Phillips v. AWH Corp.
415 F.3d 1303 (Fed. Cir. 2005)

  • Phillips invented a corrugated steel wall that was useful for prisons. He obtained a patent. Phillips then sued AWH who made a similar product.
    • Phillips walls were filled with 'baffles'. The 'baffles' shown in Phillips' patent were a different shape from the baffles that AWH was using in their product.
      • fyi, AWH's baffles were used to stop bullets from going through the walls.
    • Basically, AWH had argued that Phillip's 'baffles' weren't designed deflect bullets at all, they just help the wall stand up. AWH said that the word 'baffle' is defined in the dictionary as something that 'deflects something', therefore Phillip's wall didn't actually have 'baffles' at all. Phillips argued that architects used the word 'baffle' differently, and so his wall had 'baffles'.
  • The Trial Court found for AWH. Phillips appealed.
    • The Trial Court found that, in light of to Marksman v. Westview Instruments, Inc. (517 U.S. 370 (1996)), it was the Judge who was to construe the meaning of the terms in the patent specification.
    • The Judge looked only at the specification, and found that the "baffles" must be angled to deflect bullets. Under this construction, Phillips could not prove infringement.
  • The Appellate Court reversed.
    • Phillips argued that the Trial Judge should not have placed so much weight on the wording in the specification when construing the claim construction. However, the Appellate Court found that "entirely appropriate for a court, when conducting claim construction, to rely heavily on the written description for guidance as to the meaning of the claims."
      • The Court noted that 5 U.S.C. 112 ¶1, says that the "specification necessarily informs the proper construction of the claims."
      • Courts should also look at the other claims of the patent to see if you can construe meaning of any terms in the ambiguous claim.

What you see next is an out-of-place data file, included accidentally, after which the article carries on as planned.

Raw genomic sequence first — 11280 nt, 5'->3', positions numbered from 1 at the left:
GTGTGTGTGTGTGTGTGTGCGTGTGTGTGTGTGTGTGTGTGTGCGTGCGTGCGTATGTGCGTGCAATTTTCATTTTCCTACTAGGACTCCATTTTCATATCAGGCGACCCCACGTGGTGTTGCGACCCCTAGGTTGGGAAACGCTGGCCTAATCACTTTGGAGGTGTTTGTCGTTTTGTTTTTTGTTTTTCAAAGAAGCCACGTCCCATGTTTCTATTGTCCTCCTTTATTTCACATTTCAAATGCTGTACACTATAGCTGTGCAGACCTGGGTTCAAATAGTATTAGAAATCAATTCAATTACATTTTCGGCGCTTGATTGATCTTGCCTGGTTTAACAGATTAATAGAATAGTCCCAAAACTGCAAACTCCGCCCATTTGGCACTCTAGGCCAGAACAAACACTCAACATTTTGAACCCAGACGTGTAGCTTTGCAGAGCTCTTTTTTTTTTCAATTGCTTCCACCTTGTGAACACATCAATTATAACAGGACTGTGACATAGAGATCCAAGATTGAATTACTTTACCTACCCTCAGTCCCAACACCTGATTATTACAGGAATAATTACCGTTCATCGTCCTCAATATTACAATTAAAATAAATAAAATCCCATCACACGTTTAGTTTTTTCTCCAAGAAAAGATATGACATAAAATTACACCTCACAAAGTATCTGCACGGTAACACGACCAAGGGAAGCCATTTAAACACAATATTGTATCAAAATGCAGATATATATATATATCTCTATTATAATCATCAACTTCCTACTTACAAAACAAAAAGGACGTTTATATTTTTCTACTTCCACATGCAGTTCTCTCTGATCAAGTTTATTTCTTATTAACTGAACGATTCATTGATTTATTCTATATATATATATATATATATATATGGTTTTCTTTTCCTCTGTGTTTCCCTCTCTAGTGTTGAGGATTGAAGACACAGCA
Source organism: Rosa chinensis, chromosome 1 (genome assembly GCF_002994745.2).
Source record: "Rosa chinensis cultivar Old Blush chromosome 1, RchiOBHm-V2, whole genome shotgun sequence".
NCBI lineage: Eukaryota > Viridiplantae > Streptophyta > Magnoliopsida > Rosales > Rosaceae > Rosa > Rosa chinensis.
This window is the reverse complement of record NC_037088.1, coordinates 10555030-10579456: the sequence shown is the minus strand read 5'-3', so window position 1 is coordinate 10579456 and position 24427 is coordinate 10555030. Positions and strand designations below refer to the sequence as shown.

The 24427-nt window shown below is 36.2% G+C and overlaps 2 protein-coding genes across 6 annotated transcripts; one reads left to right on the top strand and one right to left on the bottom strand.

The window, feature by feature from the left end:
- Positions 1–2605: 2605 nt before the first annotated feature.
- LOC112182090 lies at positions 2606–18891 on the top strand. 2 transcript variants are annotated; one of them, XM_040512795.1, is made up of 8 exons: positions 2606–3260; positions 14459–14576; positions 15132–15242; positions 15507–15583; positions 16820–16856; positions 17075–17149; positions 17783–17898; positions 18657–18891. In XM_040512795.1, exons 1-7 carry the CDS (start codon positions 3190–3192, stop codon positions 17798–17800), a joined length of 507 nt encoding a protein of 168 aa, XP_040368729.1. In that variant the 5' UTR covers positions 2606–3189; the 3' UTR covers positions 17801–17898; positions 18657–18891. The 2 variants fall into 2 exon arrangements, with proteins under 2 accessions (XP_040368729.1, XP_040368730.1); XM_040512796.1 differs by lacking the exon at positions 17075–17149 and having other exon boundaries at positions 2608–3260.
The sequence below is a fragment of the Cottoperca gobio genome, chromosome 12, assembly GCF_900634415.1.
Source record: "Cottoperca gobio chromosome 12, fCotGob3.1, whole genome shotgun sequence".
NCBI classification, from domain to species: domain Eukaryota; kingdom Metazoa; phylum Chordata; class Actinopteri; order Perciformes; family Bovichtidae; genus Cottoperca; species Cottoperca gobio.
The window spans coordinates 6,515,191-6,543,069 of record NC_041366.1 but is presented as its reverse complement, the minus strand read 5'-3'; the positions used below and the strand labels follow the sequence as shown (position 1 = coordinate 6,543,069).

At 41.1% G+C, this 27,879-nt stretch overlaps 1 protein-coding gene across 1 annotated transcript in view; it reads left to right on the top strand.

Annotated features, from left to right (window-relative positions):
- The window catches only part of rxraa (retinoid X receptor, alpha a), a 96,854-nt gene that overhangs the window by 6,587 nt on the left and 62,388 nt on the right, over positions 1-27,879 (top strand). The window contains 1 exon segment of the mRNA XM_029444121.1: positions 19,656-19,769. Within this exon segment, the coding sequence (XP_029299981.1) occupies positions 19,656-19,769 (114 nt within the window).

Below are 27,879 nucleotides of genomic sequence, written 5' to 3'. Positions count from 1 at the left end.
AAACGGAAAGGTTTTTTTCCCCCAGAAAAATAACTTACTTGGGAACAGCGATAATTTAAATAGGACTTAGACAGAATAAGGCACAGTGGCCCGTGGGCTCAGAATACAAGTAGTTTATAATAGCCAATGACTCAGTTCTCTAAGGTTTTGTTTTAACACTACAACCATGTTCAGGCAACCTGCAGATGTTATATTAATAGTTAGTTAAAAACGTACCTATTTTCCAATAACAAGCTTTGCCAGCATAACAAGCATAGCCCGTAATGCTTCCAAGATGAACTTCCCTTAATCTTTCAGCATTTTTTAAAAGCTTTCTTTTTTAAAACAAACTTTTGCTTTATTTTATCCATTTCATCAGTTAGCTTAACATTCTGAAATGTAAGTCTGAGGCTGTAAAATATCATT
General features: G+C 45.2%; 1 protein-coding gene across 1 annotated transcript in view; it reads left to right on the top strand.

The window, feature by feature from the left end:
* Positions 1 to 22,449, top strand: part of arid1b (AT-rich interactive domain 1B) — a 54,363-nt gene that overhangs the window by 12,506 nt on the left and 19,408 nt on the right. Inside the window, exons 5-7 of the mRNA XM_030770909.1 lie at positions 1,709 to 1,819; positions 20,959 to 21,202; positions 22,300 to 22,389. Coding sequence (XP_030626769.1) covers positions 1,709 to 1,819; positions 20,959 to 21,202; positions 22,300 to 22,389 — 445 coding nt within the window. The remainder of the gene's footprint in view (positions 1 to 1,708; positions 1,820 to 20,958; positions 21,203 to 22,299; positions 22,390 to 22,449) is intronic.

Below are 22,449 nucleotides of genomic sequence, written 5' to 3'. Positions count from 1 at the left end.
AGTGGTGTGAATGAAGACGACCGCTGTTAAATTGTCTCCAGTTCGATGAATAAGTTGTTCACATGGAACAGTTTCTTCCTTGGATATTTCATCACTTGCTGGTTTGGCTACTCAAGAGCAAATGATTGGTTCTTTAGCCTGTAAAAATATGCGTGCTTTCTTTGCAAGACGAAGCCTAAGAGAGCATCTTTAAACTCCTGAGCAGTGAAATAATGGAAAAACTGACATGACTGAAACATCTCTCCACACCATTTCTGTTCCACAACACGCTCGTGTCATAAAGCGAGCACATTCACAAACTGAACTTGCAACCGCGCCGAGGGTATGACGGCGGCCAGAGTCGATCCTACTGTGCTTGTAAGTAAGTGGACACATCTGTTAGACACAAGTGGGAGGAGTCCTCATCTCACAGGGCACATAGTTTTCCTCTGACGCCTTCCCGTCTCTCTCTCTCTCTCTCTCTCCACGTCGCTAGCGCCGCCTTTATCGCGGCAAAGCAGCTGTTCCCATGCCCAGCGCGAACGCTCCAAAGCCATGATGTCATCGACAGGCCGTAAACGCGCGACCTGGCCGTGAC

• The canon of claim differentiation says that courts should not construe to claims to have the same meeting.
    • The Court found that looking at prosecution history is less useful because of a lack of clarity in comparison to the specification.
    • The Court found that extrinsic evidence (like dictionaries) is less useful because here is no guarantee that a term is used in the same way in a treatise or dictionary as it is by the patentee.
      • Although dictionary and treatise definitions may have value when it comes to better understanding the underlying technology, they may only be used to construe clams when the definition does not contradict definitions found in or ascertained from the specification.
    • Although the Court agreed with the way the Trial Court approached the problem, they disagreed with the Trial Court's conclusion that the intrinsic evidence contained in the specification made it impossible for AWM to be infringing on Phillips patent, so they reversed on those grounds.
  • Basically, this case said that when a judge is called on to construe what the words in a patent claim mean, they should perform a detailed analysis of the patent specification (as well as the other claims in the patent), and not rely very heavily on extrinsic evidence (like dictionary definitions) or procedural history.